Bath Racecourse Guide

Bath Racecourse & Stands
Bath Racecourse & Stands (Maurice Pullin /

Following a multi-million pound redevelopment which was completed in the summer of 2016, Bath racecourse is now a very modern venue with a refreshing looking track and a brand new Langridge Stand that features a wonderful top floor roof terrace.

The Somerset-based course, which is around three miles north of Bath, features a wide range of flat meetings between April and October as well as other non-racing events throughout the year. It also holds the record for being the highest flat course in Britain, standing at 238m above sea level.

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The Course

Bath Flat Course Diagram

The one mile, four furlong narrow oval track at Bath makes viewing the action quite an easy experience. With the finishing post in front of the main stands, you can get a great view of the almost half a mile run-in which is uphill all the way. This can mean that horses who strike for home too early are often caught out.

The left-handed, galloping track hasn’t got a long straight for short distance races and anything over its shortest race of five furlongs and 161 yards will mean that horses have to take on at least one of the tight left-handed bends.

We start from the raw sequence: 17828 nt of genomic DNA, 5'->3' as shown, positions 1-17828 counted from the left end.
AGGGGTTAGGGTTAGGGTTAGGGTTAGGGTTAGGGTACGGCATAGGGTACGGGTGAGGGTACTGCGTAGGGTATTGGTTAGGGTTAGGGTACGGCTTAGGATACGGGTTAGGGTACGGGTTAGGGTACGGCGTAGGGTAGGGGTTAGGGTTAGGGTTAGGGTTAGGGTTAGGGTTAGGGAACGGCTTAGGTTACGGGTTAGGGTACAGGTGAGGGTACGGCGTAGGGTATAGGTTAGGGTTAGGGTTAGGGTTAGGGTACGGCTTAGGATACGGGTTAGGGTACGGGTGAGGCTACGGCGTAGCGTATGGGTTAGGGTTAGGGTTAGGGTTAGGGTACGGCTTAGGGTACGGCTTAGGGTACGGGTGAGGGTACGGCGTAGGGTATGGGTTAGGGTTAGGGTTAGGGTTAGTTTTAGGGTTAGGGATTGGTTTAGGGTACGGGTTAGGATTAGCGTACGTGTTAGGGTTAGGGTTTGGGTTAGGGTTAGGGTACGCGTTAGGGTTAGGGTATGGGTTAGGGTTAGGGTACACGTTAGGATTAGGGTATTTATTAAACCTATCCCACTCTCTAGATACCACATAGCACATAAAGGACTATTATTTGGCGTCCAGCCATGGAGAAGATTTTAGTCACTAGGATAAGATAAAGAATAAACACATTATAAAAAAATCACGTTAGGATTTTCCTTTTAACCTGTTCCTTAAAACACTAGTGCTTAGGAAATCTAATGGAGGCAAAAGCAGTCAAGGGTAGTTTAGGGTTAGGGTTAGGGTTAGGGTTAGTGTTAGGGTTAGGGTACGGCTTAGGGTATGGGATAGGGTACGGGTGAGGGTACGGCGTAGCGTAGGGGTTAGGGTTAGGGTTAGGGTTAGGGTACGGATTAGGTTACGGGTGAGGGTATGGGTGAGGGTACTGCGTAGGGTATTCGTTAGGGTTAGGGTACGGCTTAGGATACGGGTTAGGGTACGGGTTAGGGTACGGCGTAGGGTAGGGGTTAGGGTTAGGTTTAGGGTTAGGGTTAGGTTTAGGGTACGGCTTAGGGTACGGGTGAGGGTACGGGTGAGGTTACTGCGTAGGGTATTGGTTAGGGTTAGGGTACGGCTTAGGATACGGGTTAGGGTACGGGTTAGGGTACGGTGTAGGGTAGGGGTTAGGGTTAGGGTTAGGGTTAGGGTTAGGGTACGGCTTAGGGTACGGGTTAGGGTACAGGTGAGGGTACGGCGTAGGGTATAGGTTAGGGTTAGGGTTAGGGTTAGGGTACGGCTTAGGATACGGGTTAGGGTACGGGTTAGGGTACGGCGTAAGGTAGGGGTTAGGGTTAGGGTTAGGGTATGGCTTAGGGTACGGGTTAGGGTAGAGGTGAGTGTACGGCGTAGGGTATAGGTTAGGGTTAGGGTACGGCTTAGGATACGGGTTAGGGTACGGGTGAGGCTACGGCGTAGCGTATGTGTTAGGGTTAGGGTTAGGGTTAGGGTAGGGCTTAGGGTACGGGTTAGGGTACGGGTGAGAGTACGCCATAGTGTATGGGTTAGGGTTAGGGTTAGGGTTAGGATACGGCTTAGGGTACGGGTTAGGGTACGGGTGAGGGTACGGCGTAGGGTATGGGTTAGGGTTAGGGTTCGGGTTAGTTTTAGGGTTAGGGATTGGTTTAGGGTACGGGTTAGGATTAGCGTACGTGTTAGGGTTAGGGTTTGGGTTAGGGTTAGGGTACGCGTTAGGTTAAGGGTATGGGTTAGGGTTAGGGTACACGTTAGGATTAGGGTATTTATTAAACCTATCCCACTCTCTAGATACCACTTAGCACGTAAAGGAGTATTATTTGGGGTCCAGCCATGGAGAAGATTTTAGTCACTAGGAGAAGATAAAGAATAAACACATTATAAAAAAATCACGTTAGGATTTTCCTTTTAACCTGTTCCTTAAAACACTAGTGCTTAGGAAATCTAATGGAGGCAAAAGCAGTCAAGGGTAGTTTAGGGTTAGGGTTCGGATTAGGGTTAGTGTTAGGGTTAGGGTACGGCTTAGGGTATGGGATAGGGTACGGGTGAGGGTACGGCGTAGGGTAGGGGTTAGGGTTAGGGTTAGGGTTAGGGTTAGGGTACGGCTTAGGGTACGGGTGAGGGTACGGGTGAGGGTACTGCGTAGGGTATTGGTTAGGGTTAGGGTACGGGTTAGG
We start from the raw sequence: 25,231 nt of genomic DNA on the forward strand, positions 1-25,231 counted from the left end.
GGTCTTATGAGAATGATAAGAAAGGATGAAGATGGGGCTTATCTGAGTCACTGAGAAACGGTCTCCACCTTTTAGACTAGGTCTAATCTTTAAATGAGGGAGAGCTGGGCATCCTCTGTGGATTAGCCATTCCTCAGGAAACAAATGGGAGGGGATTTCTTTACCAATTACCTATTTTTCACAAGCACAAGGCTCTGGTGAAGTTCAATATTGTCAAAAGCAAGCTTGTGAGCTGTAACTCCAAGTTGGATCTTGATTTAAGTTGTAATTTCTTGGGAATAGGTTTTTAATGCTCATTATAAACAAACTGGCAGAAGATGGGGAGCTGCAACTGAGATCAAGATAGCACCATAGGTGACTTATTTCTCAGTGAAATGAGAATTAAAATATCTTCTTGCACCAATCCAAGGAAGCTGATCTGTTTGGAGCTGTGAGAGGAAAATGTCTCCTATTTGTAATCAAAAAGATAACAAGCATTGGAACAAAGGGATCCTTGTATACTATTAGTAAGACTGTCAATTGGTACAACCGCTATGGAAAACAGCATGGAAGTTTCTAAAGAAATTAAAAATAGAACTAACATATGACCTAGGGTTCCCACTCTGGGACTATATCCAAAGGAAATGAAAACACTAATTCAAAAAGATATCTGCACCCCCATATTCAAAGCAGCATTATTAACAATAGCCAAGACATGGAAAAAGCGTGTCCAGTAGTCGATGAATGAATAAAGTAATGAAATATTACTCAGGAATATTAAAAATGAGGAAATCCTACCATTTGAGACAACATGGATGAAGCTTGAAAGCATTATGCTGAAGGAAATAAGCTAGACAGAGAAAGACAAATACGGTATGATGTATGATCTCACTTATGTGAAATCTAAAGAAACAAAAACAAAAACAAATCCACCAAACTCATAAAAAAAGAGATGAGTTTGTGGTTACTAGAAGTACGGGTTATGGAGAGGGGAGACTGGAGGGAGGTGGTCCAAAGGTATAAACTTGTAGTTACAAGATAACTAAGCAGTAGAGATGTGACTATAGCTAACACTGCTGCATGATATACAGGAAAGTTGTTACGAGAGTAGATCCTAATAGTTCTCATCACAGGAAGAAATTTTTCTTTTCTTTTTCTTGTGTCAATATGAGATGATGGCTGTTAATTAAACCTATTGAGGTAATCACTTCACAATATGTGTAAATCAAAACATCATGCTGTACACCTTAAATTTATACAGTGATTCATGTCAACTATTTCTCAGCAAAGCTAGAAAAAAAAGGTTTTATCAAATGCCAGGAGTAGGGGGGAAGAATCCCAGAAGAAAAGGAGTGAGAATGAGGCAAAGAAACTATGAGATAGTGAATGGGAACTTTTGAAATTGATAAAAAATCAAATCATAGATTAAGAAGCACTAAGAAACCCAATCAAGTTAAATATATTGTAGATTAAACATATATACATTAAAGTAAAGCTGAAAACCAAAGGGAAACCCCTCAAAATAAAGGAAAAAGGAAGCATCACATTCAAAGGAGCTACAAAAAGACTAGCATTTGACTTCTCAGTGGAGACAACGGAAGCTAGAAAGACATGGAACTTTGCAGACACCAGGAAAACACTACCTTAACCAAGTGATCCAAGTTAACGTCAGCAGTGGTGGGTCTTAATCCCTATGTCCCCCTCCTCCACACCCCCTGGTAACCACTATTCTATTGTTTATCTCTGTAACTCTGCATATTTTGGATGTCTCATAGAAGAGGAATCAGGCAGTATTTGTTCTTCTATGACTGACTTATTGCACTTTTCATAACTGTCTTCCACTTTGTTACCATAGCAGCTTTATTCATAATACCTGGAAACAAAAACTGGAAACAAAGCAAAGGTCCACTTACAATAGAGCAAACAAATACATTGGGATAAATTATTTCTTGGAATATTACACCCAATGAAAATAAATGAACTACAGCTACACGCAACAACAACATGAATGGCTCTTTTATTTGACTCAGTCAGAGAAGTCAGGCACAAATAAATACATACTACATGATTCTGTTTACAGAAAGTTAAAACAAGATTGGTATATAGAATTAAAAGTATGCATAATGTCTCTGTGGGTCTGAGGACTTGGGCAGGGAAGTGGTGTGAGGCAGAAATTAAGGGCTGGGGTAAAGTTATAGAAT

Given the high altitude and lack of watering, the track is prone to becoming very dry and firm if there is any prolonged absence of rain.

Major Races

While Bath is undoubtedly a very charming course to attend and one with plenty of racing action, big races don’t feature here too often. It used to run the Dick Hern Fillies' Stakes but in 2011 it moved to its new home of Haydock Park.

It is still home to two other Listed quality races however, the Landsdown Fillies Stakes and the Beckford Stakes and these, especially the former, have to be considered two of Bath’s biggest races. The Landsdown Fillies is a five furlong sprint for fillies aged three and over and takes place in April. The latter is open to fillies and mares and is run over a distance of one mile and six furlongs.


Stands at Bath Racecourse
Stands at Bath Racecourse (Colin Bews /

Bath is certainly a place worth visiting and tying in a trip to a racecourse when you are here ensures you get a full taste of what the city has to offer.

Useful Info

Dress Code

You can’t wear just anything to get into the facilities at Bath. Smart casual is the code in the Grandstand enclosure, sports shirts, ripped jeans, casual shorts and trainers are not permitted. Smart casual is also the rule for the shared hospitality suites but for the private suites and restaurants, smart attire is required.

Ticket Prices

There a wide range of tickets to choose from when visiting the racecourse at Bath. For selected meetings, you can go to the centre course picnic enclosure where tickets begin at £10.

Grandstand tickets are available for all meets and start at £15 but expect to pay a few quid extra for the more popular meets. You can choose to upgrade to the wonderful view of the Langridge Stand with a roof garden ticket which begins at £22 for the less busy meetings.